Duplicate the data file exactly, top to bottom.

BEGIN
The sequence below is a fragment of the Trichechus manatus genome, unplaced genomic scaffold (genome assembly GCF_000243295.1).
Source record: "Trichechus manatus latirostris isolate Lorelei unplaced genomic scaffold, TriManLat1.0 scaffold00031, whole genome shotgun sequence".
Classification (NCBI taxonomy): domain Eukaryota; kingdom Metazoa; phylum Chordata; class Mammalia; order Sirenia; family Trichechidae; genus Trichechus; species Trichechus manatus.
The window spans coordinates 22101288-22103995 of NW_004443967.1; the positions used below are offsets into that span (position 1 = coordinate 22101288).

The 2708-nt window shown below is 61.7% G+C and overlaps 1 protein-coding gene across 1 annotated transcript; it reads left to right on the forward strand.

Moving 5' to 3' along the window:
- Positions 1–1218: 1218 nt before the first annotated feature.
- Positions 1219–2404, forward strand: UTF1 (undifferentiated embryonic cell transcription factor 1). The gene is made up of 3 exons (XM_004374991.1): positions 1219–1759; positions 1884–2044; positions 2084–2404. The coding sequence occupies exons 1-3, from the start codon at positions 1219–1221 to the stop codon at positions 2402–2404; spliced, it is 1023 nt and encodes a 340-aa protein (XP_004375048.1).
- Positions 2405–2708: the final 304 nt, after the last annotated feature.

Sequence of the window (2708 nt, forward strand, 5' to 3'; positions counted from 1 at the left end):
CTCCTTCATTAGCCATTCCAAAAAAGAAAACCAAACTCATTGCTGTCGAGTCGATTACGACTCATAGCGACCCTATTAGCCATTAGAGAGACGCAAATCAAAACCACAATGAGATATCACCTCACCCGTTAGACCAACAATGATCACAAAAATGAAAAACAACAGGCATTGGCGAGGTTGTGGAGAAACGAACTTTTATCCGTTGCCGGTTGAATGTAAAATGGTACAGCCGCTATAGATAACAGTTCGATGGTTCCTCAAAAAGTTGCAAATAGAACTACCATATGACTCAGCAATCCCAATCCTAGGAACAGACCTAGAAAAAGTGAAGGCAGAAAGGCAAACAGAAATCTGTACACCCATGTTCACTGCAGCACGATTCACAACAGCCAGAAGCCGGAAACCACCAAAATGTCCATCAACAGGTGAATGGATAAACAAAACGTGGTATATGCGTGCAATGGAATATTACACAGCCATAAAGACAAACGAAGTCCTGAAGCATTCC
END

The sequence below is a fragment of the Trichechus manatus genome, unplaced genomic scaffold (genome assembly GCF_000243295.1).
Source record: "Trichechus manatus latirostris isolate Lorelei unplaced genomic scaffold, TriManLat1.0 scaffold00031, whole genome shotgun sequence".
Classification (NCBI taxonomy): domain Eukaryota; kingdom Metazoa; phylum Chordata; class Mammalia; order Sirenia; family Trichechidae; genus Trichechus; species Trichechus manatus.
The window spans coordinates 22101288-22103995 of NW_004443967.1; the positions used below are offsets into that span (position 1 = coordinate 22101288).

The 2708-nt window shown below is 61.7% G+C and overlaps 1 protein-coding gene across 1 annotated transcript; it reads left to right on the forward strand.

Moving 5' to 3' along the window:
- Positions 1–1218: 1218 nt before the first annotated feature.
- Positions 1219–2404, forward strand: UTF1 (undifferentiated embryonic cell transcription factor 1). The gene is made up of 3 exons (XM_004374991.1): positions 1219–1759; positions 1884–2044; positions 2084–2404. The coding sequence occupies exons 1-3, from the start codon at positions 1219–1221 to the stop codon at positions 2402–2404; spliced, it is 1023 nt and encodes a 340-aa protein (XP_004375048.1).
- Positions 2405–2708: the final 304 nt, after the last annotated feature.

Sequence of the window (2708 nt, forward strand, 5' to 3'; positions counted from 1 at the left end):
CTCCTTCATTAGCCATTCCAAAAAAGAAAACCAAACTCATTGCTGTCGAGTCGATTACGACTCATAGCGACCCTATTAGCCATTAGAGAGACGCAAATCAAAACCACAATGAGATATCACCTCACCCGTTAGACCAACAATGATCACAAAAATGAAAAACAACAGGCATTGGCGAGGTTGTGGAGAAACGAACTTTTATCCGTTGCCGGTTGAATGTAAAATGGTACAGCCGCTATAGATAACAGTTCGATGGTTCCTCAAAAAGTTGCAAATAGAACTACCATATGACTCAGCAATCCCAATCCTAGGAACAGACCTAGAAAAAGTGAAGGCAGAAAGGCAAACAGAAATCTGTACACCCATGTTCACTGCAGCACGATTCACAACAGCCAGAAGCCGGAAACCACCAAAATGTCCATCAACAGGTGAATGGATAAACAAAACGTGGTATATGCGTGCAATGGAATATTACACAGCCATAAAGACAAACGAAGTCCTGAAGCATTCC